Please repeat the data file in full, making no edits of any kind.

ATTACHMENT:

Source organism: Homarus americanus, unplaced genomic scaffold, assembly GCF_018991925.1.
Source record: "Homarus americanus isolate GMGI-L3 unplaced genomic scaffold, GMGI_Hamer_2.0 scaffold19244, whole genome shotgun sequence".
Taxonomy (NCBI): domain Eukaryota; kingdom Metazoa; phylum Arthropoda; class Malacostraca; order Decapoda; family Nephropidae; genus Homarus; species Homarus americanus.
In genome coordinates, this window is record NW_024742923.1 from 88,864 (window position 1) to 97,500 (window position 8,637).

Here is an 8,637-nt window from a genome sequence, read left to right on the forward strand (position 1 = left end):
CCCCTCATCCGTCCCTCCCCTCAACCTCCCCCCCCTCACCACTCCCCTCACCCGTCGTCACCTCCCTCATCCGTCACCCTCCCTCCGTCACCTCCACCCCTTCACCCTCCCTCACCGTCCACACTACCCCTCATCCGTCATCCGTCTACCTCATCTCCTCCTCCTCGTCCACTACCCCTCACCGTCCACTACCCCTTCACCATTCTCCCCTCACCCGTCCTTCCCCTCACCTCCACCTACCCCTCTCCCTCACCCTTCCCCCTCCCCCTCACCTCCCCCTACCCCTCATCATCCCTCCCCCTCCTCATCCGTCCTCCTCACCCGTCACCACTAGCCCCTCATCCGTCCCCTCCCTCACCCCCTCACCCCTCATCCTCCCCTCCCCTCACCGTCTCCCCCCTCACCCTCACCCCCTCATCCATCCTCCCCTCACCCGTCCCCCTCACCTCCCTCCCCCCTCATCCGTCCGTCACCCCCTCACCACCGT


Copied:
Source organism: Homarus americanus, unplaced genomic scaffold, assembly GCF_018991925.1.
Source record: "Homarus americanus isolate GMGI-L3 unplaced genomic scaffold, GMGI_Hamer_2.0 scaffold19244, whole genome shotgun sequence".
Taxonomy (NCBI): domain Eukaryota; kingdom Metazoa; phylum Arthropoda; class Malacostraca; order Decapoda; family Nephropidae; genus Homarus; species Homarus americanus.
In genome coordinates, this window is record NW_024742923.1 from 88,864 (window position 1) to 97,500 (window position 8,637).

Here is an 8,637-nt window from a genome sequence, read left to right on the forward strand (position 1 = left end):
CCCCTCATCCGTCCCTCCCCTCAACCTCCCCCCCCTCACCACTCCCCTCACCCGTCGTCACCTCCCTCATCCGTCACCCTCCCTCCGTCACCTCCACCCCTTCACCCTCCCTCACCGTCCACACTACCCCTCATCCGTCATCCGTCTACCTCATCTCCTCCTCCTCGTCCACTACCCCTCACCGTCCACTACCCCTTCACCATTCTCCCCTCACCCGTCCTTCCCCTCACCTCCACCTACCCCTCTCCCTCACCCTTCCCCCTCCCCCTCACCTCCCCCTACCCCTCATCATCCCTCCCCCTCCTCATCCGTCCTCCTCACCCGTCACCACTAGCCCCTCATCCGTCCCCTCCCTCACCCCCTCACCCCTCATCCTCCCCTCCCCTCACCGTCTCCCCCCTCACCCTCACCCCCTCATCCATCCTCCCCTCACCCGTCCCCCTCACCTCCCTCCCCCCTCATCCGTCCGTCACCCCCTCACCACCGT